I have this exam to prepare for.
I haven’t clerked this patient yet and there’s a consultant ward round tomorrow.
I don’t have enough signed procedures to fulfill the requirements of this posting.
I have to be on call for the next 3 days.
Indeed, these and so many more happen, and medical students and professionals hardly lack words to complain about them. I have experienced enough of them myself, and heard a good number of people bemoan ordeals they had to go through. So although I had my doubts for a length of time, I have now come to believe that these worries are real and can take one to depths that may be difficult to come back from. These fears and worries threaten our physical, mental and emotional health, and so the next logical question is: what can one do to escape or control them? What to do? What to do? What to do?
I am not an experienced therapist, counsellor or any of that, but having faced my fair share of trouble, I can say that one thing that has helped me pull through is accepting that life, especially for medical folk, is wired to dish out loads of rubbish—at will and in varied forms—and there is little that can be done about that. Therefore, unless you messed up outrightly (a whole new ballgame and an entirely different discussion), accept this about life, hold on to that belief and you are headed somewhere. If it does nothing else, it takes away the element of surprise from life and its pitfalls, and sets the stage for a more robust response from you.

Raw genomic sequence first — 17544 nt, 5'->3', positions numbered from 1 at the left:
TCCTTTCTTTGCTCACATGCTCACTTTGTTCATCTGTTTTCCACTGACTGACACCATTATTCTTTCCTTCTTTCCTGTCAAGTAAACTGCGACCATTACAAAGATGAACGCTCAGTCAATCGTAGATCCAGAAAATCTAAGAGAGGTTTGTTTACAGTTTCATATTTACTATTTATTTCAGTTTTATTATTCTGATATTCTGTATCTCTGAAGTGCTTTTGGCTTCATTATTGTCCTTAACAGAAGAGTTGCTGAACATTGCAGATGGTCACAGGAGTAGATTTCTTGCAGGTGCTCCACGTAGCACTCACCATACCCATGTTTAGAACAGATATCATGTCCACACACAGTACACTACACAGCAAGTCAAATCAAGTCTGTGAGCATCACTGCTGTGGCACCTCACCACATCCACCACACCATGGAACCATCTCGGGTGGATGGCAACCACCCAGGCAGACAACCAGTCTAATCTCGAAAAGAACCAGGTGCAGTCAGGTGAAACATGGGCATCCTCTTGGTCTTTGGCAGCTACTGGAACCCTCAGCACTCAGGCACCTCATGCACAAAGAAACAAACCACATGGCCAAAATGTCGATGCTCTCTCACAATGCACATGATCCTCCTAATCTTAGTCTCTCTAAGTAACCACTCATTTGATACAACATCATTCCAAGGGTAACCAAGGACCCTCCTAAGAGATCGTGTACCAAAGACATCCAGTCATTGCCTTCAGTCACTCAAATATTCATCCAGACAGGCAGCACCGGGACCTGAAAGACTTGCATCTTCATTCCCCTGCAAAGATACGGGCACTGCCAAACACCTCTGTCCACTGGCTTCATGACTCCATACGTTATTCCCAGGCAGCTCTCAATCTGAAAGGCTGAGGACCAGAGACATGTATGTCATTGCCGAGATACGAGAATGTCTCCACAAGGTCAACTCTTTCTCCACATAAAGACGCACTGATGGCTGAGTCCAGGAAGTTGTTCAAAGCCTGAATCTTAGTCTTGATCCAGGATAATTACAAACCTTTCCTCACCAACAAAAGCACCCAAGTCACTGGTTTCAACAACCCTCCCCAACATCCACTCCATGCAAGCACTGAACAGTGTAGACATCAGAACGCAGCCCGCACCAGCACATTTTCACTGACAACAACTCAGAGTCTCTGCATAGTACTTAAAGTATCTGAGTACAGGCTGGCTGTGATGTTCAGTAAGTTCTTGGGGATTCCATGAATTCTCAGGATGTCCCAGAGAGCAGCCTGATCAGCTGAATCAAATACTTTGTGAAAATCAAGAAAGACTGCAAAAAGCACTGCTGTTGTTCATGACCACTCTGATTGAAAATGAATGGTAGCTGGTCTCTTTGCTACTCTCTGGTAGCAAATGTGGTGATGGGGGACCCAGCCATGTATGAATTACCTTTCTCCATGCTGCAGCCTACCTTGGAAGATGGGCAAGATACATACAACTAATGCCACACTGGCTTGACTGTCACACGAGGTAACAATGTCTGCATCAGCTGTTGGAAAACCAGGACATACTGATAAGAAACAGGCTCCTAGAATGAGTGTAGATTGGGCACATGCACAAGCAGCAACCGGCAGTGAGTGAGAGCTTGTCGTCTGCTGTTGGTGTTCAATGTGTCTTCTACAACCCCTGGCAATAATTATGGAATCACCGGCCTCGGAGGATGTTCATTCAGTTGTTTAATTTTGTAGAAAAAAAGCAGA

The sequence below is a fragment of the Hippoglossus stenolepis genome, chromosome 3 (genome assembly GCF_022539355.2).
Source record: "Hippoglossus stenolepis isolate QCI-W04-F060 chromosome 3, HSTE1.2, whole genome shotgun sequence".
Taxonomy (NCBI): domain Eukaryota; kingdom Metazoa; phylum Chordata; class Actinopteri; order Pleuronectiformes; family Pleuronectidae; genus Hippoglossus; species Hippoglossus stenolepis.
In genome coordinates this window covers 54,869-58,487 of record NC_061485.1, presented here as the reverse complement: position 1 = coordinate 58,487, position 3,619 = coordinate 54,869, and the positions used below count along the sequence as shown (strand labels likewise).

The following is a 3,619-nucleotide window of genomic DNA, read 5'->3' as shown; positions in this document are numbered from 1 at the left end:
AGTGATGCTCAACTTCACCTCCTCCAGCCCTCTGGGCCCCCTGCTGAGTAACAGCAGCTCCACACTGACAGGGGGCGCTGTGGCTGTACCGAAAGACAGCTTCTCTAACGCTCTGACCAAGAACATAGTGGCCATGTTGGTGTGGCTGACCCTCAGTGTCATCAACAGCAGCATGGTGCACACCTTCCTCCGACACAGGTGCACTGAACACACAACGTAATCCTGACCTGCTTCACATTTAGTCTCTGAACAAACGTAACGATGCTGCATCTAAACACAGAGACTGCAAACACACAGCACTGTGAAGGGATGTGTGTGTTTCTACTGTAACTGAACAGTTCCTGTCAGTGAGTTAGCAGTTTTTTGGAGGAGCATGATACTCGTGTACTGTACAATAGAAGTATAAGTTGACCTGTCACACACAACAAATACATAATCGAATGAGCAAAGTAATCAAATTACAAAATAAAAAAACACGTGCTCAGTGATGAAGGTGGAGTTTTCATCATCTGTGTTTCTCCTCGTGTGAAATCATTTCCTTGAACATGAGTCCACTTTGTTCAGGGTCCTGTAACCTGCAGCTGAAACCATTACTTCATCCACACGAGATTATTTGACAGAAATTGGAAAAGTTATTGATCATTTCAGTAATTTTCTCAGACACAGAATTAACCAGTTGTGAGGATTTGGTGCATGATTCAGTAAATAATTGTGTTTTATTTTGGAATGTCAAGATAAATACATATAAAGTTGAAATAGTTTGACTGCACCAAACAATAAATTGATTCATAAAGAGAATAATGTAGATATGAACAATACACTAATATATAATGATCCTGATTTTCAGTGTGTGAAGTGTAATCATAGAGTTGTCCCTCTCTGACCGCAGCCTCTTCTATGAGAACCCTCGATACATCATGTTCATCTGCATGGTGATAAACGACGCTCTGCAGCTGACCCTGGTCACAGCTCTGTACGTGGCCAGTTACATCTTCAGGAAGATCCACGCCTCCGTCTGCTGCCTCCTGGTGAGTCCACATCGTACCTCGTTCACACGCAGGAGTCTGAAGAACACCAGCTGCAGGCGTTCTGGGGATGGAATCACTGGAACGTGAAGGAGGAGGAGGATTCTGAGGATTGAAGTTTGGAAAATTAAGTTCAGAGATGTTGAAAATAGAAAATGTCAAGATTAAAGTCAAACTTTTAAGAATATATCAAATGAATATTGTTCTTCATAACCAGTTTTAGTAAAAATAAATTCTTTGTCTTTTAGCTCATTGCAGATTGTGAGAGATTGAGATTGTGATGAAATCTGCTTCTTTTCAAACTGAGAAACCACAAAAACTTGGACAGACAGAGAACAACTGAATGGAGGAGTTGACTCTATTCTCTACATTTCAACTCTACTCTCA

Next is to determine if the problem can be tackled or not. If nothing truly can do about it, then why make a fuss over it? More favourably, if something can be done about it, face the problem head-on rather than worry. Can I still see these procedures before the posting comes to an end? Yes? Then I should make plans to see it. No? Then maybe I could write a letter to the Head of the department, requesting an added chance to come around and view the procedures (not all our lecturers are incurably cold-hearted). Thinking of ways to get out of a problematic situation has the added advantage of keeping the mind focused.
Talking to people can also go a long way. Understandably, you may not want to have someone else getting in on your feelings, but have at least one person that knows you—your confidant. The person could offer help in one way or the other; or else while talking with them, a way forward comes to you. The latter may seem ridiculous, but sometimes, talking out loud to someone else helps you hear yourself better and provides some clarity.
Doubtless, there are still worrisome situations that remain crippling even after employing the techniques above. A majority would probably attest to having had one or two trauma-grade scenarios in this journey, but it is always better to try and deal with them as soon as possible and not let them keep you down.
Have you had to deal with fear and worry on one occasion or more? Do leave a comment below; you might be helping someone out there.
This was written by Michael Akande, a 600-level medical student at the University of Ibadan.